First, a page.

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Authors: Fyodor Dostoyevsky

Crime and Punishment

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CRIME AND PUNISHMENT

This acclaimed new translation of Dostoyevsky's ‘psychological record of a crime' gives his dark masterpiece of murder and pursuit a renewed vitality, expressing its jagged, staccato urgency and fevered atmosphere as never before. Raskolnikov, a destitute and desperate former student, wanders alone through the slums of St Petersburg, deliriously imagining himself above society's laws. But when he commits a random murder, only suffering ensues. Embarking on a dangerous game of cat and mouse with a suspicious police investigator, Raskolnikov is pursued by the growing voice of his conscience and finds the noose of his own guilt tightening around his neck. Only Sonya, a downtrodden prostitute, can offer the chance of redemption.

* * *

‘A truly great translation . . . Sometimes new translations of old favourites are surplus to our requirements. . . . Sometimes, though, a new translation really makes us see a favourite masterpiece afresh. And this English version of
Crime and Punishment
really is better. . . .
Crime and Punishment
, as well as being an horrific story and a compelling drama, is also extremely funny. Ready brings out this quality well. . . . That knife-edge between sentimentality and farce has been so skilfully and delicately captured here. . . . Ready's version is colloquial, compellingly modern and—in so far as my amateurish knowledge of the language goes—much closer to the Russian. . . . The central scene in the book . . . is a masterpiece of translation.'

—A. N. Wilson,
The Spectator

‘This vivid, stylish, and rich rendition by Oliver Ready compels the attention of the reader in a way that none of the others I've read comes close to matching. Using a clear and forceful mid-twentieth-century idiom, Ready gives us an entirely new kind of access to Dostoyevsky's singular, self-reflexive and at times unnervingly comic text. This is the Russian writer's story of moral revolt, guilt, and possible regeneration turned into a new work of art. . . . [It] will give a jolt to the nervous system to anyone interested in the enigmatic Russian author.'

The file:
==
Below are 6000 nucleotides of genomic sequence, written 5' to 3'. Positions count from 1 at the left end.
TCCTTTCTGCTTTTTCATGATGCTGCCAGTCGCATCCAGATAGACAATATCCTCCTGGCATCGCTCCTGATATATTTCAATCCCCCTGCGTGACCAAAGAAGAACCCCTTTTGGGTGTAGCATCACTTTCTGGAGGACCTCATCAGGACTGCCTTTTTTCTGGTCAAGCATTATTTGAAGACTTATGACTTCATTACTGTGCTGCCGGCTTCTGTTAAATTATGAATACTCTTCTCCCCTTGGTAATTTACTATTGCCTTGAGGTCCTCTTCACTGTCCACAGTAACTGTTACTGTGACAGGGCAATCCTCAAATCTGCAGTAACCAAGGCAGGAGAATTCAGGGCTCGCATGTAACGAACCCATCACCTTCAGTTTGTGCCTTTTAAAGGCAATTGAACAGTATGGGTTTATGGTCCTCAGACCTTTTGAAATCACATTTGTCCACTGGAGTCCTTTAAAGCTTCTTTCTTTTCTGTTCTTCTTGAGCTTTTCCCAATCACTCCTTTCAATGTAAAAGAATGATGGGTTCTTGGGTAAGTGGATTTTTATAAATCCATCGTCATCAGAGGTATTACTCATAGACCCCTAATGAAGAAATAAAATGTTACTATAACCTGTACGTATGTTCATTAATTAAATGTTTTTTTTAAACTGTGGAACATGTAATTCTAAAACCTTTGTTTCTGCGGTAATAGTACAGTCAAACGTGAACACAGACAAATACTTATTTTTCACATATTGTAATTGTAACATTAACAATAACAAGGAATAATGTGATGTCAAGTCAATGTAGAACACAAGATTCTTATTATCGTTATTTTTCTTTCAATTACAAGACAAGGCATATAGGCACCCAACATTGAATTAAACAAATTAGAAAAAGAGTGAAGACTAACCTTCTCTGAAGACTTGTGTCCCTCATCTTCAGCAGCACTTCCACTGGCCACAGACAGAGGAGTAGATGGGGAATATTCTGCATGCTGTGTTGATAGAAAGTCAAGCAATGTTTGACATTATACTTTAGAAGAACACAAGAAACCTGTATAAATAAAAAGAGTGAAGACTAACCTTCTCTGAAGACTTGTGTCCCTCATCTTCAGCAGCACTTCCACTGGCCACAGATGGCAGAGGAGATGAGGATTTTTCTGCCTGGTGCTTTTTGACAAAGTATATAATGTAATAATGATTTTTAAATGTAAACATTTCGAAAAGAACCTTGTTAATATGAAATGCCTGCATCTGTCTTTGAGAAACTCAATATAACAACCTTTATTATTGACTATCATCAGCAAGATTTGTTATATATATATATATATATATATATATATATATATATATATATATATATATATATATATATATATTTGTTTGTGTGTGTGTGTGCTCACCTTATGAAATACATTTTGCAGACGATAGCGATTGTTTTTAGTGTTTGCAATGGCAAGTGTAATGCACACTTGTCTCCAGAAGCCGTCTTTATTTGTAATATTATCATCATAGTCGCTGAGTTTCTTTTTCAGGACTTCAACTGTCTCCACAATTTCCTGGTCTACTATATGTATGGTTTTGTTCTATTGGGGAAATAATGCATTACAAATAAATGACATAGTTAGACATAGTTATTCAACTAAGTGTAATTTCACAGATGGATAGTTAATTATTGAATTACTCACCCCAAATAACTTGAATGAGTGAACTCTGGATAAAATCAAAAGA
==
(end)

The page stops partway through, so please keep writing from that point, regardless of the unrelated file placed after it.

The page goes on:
—John Gray,
New Statesman
, ‘Books of the Year'

‘At last we have a translation that brings out the wild humour and vitality of the original.'

—Robert Chandler,
PEN Atlas

‘A gorgeous translation . . . Inside one finds an excellent apparatus: a chronology, a terrific contextualizing introduction, a handy compendium of suggestions for further reading, and cogent notes on the translation. . . . But the best part is Ready's supple translation of the novel itself. Ready manages to cleave as closely as any prior translator to both spirit and letter, while rendering them into an English that is a relief to read.'

—The East-West Review

‘Oliver Ready's dynamic translation certainly succeeds in implicating new readers in Dostoyevsky's old novel.'

—
The Times Literary Supplement

‘What a pleasure it is to see Oliver Ready's new translation bring renewed power to one of the world's greatest works of fiction. . . . Ready's work is of substantial and superb quality. . . . [His] version portrays more viscerally and vividly the contradictory nature of Raskolnikov's consciousness. . . . Ready evokes the crux of
Crime and Punishment
with more power than the previous translators have . . . with an enviably raw economy of prose.'

—
The Curator

‘Ready's new translation of
Crime and Punishment
is thoughtful and elegant [and] shows us once again why this novel is one of the most intriguing psychological studies ever written. His translation also manages to revive the disturbing humor of the original. . . . In some places, Ready's version echoes Pevear and Volokhonsky's prize-winning nineties version, but he often renders Dostoyevsky's text more lucidly while retaining its deliberately uncomfortable feel. . . . Ready's colloquial, economical use of language gives the text a new power.'

—
Russia Beyond the Headlines

‘[A] five-star hit, which will make you see the original with new eyes.'